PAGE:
• As shown in FIG. 9, each user may have any number of user devices 102 associated with their user profile account. User device names are listed in column 900 with each user device's corresponding device identifier (e.g., MAC address) shown in column 902. These fields are editable by the user, and the user may add new user devices or remove user devices to their user profile at any time.
  • The UI screen 900 further allows each guest of the hotel 101 to modify the user identifiers associated with their account. As shown in FIG. 9, the user identifiers associated with the account in this example are all the various loyalty program membership numbers utilized by the user at different hospitality establishments. Each hospitality establishment is listed in column 910 with the user's corresponding loyalty program member identifier and user type listed in columns 912 and 914, respectively. In some embodiments, the user may be able to freely adjust the loyalty numbers in column 912, but may need to perform an upgrade process by clicking an “upgrade” button 920 in order to upgrade to higher user type at a particular hospitality establishment in column 914. For example, the upgrade process may involve a payment.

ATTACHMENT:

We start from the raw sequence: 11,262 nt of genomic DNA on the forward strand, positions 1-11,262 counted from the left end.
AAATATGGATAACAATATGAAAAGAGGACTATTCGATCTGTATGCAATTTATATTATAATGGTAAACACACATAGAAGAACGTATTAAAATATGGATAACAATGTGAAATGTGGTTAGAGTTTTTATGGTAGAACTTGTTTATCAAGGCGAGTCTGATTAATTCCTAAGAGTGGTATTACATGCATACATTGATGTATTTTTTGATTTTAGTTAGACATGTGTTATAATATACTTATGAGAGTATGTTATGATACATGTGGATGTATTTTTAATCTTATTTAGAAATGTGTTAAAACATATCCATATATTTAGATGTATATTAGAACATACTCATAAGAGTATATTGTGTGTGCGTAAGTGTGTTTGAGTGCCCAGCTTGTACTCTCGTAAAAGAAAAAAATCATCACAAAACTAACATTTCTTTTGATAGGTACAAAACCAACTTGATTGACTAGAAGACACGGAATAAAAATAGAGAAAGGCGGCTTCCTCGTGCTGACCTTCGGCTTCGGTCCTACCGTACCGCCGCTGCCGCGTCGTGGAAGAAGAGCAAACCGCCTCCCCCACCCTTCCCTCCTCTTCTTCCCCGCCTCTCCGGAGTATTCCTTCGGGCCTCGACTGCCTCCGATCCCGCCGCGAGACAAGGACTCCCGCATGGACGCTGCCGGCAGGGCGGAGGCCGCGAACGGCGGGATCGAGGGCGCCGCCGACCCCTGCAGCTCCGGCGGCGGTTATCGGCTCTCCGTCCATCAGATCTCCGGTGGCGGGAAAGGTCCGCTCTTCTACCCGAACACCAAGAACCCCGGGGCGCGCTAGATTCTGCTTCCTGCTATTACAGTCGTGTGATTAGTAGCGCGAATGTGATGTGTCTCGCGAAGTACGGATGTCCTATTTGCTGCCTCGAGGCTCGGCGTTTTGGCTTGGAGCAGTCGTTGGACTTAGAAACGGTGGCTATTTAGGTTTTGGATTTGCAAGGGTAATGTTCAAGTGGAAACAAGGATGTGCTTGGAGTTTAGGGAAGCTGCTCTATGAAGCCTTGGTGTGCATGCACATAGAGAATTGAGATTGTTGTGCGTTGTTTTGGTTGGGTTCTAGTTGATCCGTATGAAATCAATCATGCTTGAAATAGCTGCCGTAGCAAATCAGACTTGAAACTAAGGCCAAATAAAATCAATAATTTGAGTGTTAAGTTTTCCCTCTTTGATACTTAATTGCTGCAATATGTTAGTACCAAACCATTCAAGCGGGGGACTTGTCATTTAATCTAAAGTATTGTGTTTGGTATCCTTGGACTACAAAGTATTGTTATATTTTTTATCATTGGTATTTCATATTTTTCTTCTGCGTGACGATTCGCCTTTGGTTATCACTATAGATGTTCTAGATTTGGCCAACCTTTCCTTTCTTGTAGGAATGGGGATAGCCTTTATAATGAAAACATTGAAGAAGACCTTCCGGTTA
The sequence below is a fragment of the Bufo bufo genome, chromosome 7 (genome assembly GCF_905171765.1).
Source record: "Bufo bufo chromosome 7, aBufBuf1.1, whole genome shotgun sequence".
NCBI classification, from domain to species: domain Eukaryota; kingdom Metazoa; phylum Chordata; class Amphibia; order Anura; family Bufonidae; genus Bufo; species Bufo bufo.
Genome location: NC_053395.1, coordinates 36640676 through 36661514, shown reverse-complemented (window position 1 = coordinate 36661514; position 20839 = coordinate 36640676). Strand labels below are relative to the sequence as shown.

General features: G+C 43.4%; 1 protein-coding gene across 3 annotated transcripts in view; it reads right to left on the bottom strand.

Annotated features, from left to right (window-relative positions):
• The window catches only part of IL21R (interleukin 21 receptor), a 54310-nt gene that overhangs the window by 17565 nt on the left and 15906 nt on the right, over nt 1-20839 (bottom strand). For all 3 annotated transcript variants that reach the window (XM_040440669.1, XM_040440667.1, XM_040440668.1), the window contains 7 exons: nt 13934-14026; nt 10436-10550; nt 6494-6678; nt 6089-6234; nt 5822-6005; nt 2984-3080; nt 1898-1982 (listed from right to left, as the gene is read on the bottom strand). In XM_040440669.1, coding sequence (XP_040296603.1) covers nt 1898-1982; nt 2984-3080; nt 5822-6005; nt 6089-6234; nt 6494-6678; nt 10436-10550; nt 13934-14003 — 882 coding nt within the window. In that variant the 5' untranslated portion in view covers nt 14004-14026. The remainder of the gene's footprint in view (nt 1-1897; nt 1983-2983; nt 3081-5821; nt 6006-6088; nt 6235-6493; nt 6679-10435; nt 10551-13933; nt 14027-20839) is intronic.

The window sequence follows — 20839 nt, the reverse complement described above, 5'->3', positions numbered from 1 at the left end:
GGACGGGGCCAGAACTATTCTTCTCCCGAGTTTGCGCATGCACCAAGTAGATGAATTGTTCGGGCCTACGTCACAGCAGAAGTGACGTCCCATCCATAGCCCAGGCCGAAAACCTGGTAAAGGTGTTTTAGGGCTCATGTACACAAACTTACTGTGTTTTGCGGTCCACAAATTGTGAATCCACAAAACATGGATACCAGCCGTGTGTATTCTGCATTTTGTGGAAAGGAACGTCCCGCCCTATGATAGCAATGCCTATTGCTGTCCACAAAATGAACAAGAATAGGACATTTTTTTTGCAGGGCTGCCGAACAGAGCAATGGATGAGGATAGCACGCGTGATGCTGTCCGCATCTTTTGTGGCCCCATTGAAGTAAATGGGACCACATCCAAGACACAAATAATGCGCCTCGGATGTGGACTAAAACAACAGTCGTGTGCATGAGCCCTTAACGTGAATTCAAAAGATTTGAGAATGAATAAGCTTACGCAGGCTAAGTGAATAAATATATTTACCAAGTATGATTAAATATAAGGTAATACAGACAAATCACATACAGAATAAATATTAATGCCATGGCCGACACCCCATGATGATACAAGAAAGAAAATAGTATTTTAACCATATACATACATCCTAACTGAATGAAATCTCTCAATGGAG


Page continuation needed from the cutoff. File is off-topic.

• In addition to the UI module 124 within the service controller 106 at the hotel 101, the user profile server 150 may also be configured to provide web-based access to UI screen 900. In this way, any user may access their user profile UI screen 900 from any location over the Internet 108.